Vineyard Blog

Denbies Vineyard in the Snow

8 Vineyards and Wineries to visit in Winter

Here at Wine Cellar Door, it’s fair to say we’re pretty crazy about visiting vineyards and wineries as often as we can. And while the summer might seem the obvious time of year for vinous adventures, there are plenty of places open in the winter too. In fact, our directory lists more than 80 vineyards that are open all year round.

If it’s too cold and wet to explore far on foot, you can often choose to just look at the vines from a distance while keeping warm in a cosy tasting room. Many offer good food (hearty, warming soup anyone?) and of course at this time of year the chance to taste and choose some wines for the festive table or as gifts is an added attraction.

We’ve picked just a few of our favourites to get you out and about even in the colder months, but do look at our full directory and map to find the perfect place for you.

Camel Valley Vineyard in Cornwall is not far off the A30 between Bodmin and Padstow and, as the name suggests, is close to the River Camel. They’ve built an enviable reputation for producing world class sparkling wine, as well as still wines. No trip to a holiday cottage in Cornwall is complete without picking up a few bottles here along the way, or you can even stay at one of the two cottages that overlook the vineyard itself.

Clayhill Vineyard on the north bank of the River Crouch in Essex is one of many in this part of the country gaining increasing renown for quality still wines, although fizz is produced here too. Clayhill’s new tea room offers excellent lunches and cakes, as well as superb views across the Crouch from its upstairs viewing gallery. Free tastings are usually held on the last Sunday of the month.

Denbies Wine Estate in Surrey is one of the country’s most visited wineries, partly due to the fact that it has been established so long and partly because it is one of the largest, too. With a self-service café adjacent to the well-stocked gift shop, as well as a fine-dining restaurant and a variety of tours, there is something of interest for all ages. In the last few years, high quality winemakers have been on the scene and the Noble Harvest dessert wine is one of our favourites.

Furleigh Estate in Dorset is between Beaminster and Bridport, not far from Charmouth and Lyme Regis, all great places to visit. Its proximity to the Jurassic Coast influences the names of several of the wines. They are a respected producer of still and sparkling wines and only less well known than they might otherwise be further afield because so much of the wine is sold locally.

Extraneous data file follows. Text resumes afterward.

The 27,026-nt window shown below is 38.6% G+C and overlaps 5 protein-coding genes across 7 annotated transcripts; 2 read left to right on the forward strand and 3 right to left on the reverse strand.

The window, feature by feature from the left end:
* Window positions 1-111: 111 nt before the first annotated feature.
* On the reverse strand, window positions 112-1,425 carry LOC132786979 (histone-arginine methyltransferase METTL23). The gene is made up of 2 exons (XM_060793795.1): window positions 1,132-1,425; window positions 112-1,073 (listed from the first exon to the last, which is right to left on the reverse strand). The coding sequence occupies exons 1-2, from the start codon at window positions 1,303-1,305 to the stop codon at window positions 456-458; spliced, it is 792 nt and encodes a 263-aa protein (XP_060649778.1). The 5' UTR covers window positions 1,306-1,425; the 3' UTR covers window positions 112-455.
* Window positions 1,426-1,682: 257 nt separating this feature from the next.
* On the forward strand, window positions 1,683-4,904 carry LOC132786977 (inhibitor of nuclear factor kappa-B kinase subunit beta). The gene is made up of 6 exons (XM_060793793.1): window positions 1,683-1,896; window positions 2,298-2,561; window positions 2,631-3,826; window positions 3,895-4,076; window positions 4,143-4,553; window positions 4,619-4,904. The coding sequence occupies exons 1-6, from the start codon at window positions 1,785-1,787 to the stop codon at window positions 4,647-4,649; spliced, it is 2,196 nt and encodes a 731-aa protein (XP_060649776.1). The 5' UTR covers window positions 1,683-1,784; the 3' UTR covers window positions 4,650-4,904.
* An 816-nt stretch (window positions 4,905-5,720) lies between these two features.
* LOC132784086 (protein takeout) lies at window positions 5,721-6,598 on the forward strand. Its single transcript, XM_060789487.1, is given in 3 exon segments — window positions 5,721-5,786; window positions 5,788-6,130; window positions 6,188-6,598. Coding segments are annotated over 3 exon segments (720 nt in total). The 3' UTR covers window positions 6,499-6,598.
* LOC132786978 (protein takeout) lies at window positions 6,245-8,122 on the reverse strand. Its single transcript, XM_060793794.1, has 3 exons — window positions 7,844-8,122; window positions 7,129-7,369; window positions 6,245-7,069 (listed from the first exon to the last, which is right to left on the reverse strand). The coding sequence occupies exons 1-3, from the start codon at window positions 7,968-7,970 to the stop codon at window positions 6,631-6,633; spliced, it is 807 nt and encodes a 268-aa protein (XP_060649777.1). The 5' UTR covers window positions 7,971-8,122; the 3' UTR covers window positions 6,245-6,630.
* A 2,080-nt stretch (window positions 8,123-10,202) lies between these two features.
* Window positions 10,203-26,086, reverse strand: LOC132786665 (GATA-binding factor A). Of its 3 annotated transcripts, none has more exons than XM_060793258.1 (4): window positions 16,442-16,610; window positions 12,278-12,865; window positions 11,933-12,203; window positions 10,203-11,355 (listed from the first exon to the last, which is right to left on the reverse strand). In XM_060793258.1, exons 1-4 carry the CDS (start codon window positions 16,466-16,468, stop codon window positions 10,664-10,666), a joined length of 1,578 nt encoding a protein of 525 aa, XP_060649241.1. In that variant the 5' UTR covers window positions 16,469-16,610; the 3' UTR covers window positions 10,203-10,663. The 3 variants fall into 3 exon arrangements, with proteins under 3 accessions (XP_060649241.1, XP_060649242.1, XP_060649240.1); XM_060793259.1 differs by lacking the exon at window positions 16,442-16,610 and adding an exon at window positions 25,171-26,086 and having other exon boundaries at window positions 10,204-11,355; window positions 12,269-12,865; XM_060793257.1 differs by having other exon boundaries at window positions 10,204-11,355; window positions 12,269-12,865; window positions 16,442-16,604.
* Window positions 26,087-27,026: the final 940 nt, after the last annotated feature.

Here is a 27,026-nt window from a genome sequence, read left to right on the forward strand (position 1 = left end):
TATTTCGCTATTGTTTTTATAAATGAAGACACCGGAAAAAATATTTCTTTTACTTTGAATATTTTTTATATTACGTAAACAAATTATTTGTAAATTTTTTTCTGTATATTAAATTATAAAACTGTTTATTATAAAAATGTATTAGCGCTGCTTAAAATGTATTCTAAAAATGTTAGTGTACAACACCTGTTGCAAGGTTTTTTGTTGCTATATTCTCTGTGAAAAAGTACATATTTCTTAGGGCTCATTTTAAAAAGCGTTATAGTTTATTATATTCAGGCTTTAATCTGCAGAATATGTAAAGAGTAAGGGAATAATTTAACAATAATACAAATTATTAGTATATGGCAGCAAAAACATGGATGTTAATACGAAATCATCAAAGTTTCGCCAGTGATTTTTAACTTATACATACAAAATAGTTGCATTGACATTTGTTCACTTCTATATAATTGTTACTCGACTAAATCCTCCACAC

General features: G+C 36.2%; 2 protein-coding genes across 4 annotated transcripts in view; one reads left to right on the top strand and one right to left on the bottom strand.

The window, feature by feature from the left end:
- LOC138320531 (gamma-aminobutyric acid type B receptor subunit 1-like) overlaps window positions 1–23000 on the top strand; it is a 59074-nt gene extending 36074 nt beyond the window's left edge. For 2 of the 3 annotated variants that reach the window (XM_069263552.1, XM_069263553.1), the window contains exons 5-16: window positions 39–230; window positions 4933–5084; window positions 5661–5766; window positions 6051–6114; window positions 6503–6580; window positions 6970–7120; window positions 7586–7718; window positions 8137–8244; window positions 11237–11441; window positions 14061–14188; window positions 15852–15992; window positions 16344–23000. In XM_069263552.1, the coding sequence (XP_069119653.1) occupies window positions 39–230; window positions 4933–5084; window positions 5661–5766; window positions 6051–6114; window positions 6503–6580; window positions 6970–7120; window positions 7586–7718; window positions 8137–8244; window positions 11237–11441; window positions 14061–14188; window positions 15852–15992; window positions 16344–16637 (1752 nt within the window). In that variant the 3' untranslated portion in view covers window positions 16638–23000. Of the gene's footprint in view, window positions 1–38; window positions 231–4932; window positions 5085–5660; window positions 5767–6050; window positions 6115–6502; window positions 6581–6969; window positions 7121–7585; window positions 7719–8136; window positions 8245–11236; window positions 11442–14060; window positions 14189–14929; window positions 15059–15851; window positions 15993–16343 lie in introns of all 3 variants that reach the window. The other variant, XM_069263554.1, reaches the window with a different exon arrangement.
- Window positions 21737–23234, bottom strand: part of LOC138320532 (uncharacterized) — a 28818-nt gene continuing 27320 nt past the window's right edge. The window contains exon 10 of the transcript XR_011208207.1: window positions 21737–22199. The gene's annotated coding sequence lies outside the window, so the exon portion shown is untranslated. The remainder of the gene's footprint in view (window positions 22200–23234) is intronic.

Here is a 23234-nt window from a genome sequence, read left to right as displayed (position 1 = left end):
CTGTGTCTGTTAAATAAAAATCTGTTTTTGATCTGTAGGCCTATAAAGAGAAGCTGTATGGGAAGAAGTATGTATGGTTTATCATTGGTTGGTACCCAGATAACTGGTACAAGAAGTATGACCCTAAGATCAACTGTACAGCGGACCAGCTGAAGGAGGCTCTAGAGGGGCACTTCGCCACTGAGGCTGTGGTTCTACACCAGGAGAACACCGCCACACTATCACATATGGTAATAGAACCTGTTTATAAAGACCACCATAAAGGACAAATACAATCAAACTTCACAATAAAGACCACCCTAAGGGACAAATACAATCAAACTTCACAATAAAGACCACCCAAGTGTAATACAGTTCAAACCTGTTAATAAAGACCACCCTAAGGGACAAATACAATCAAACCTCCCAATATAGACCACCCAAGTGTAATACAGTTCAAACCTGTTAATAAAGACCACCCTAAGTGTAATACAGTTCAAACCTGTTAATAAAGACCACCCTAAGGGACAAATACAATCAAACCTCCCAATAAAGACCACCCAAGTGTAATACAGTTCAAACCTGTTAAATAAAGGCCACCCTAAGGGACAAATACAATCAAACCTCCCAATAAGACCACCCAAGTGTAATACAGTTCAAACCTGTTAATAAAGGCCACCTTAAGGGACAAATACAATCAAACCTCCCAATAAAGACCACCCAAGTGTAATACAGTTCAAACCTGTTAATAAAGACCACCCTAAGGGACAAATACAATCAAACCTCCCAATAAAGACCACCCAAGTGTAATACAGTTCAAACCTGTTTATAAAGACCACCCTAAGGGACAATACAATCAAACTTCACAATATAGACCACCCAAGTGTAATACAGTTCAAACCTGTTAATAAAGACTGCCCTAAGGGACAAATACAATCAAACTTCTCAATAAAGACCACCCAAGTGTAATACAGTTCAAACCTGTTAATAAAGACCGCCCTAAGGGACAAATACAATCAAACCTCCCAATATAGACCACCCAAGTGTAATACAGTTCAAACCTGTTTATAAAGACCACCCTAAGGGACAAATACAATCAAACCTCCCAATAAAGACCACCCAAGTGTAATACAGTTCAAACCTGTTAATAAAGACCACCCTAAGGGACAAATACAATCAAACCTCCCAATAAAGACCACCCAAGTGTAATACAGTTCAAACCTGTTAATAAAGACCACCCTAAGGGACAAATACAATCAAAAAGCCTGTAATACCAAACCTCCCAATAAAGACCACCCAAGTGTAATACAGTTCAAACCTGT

Mannings Heath Golf Club and Wine Estate near Horsham in West Sussex used to be a golf club with two 18 hole courses, and now has just one 18 hole course, a 9 hole and a vineyard! While it will take a little while for their vines to produce wine, there is an excellent restaurant and the opportunity to try wines from their sister vineyard in South Africa, including wine tasting events pairing the wines with cheese or chocolate.

Oxney Organic Estate near Rye, on the Sussex / Kent border is one of several organic vineyards. The main wine is a sparkling white made using the traditional champagne grape varieties and, as usual in UK, the same production methods. Tours run on specified weekends and can include platters of local charcuterie and cheeses if pre-booked. There is also accommodation available in delightful converted barns and even two shepherd’s huts which opened earlier this year.

Rathfinny Estate in East Sussex promises to be one of the most exciting new producers of sparkling wine, with their first fizz due for release in 2018. They already produce a still wine and their cellar door shop in the charming village of Alfriston is a great source of up-market wine related gifts including their very own Seven Sisters gin. Check out the lovely Flint Barns too, their restored barn accommodation located in the middle of the vineyards.

Winbirri Vineyards in Norfolk won a huge international award in 2017 for the quality and value of their Bacchus, an aromatic still white wine rapidly becoming the most respected of our local grape varieties. While they only do group tours for a minimum of 10 people at the moment, it’s expected that regular guided tours that individuals can join will be introduced in 2018. Meanwhile, Winbirri wines may be purchased from the cellar door.

 

These are all working vineyards, so do check their opening hours before visiting. Many also sell wine and gifts online, including vineyard experiences, rent-a-vine and membership schemes. To find out more, we would love you to sign up to our mailing list for information on new openings, regular competitions to win tours and tastings and lots, lots more.

This blog post was written by us for Wine Gift Centre and originally published on their website on 9th November 2017.

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